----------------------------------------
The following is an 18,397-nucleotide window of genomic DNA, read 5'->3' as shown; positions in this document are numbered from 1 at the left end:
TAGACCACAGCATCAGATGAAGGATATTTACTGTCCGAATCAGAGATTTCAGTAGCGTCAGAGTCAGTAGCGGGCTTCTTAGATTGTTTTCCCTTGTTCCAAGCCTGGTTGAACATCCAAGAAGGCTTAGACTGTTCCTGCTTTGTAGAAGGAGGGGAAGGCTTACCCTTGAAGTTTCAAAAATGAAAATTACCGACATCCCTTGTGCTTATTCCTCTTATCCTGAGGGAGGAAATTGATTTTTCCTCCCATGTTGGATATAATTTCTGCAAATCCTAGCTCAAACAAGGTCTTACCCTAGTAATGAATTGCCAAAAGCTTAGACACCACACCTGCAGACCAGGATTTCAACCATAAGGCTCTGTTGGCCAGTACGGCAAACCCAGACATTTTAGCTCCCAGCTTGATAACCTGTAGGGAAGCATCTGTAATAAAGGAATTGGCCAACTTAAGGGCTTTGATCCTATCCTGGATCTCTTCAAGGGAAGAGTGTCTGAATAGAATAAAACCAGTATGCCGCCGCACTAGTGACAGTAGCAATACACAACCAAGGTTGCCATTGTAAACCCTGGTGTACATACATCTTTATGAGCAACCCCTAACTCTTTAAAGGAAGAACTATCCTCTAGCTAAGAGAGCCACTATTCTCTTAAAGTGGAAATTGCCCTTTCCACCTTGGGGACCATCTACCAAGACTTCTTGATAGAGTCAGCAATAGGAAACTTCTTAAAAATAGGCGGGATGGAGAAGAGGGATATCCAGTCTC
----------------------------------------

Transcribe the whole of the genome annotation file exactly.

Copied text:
The following is an 18,397-nucleotide window of genomic DNA, read 5'->3' as shown; positions in this document are numbered from 1 at the left end:
TAGACCACAGCATCAGATGAAGGATATTTACTGTCCGAATCAGAGATTTCAGTAGCGTCAGAGTCAGTAGCGGGCTTCTTAGATTGTTTTCCCTTGTTCCAAGCCTGGTTGAACATCCAAGAAGGCTTAGACTGTTCCTGCTTTGTAGAAGGAGGGGAAGGCTTACCCTTGAAGTTTCAAAAATGAAAATTACCGACATCCCTTGTGCTTATTCCTCTTATCCTGAGGGAGGAAATTGATTTTTCCTCCCATGTTGGATATAATTTCTGCAAATCCTAGCTCAAACAAGGTCTTACCCTAGTAATGAATTGCCAAAAGCTTAGACACCACACCTGCAGACCAGGATTTCAACCATAAGGCTCTGTTGGCCAGTACGGCAAACCCAGACATTTTAGCTCCCAGCTTGATAACCTGTAGGGAAGCATCTGTAATAAAGGAATTGGCCAACTTAAGGGCTTTGATCCTATCCTGGATCTCTTCAAGGGAAGAGTGTCTGAATAGAATAAAACCAGTATGCCGCCGCACTAGTGACAGTAGCAATACACAACCAAGGTTGCCATTGTAAACCCTGGTGTACATACATCTTTATGAGCAACCCCTAACTCTTTAAAGGAAGAACTATCCTCTAGCTAAGAGAGCCACTATTCTCTTAAAGTGGAAATTGCCCTTTCCACCTTGGGGACCATCTACCAAGACTTCTTGATAGAGTCAGCAATAGGAAACTTCTTAAAAATAGGCGGGATGGAGAAGAGGGATATCCAGTCTC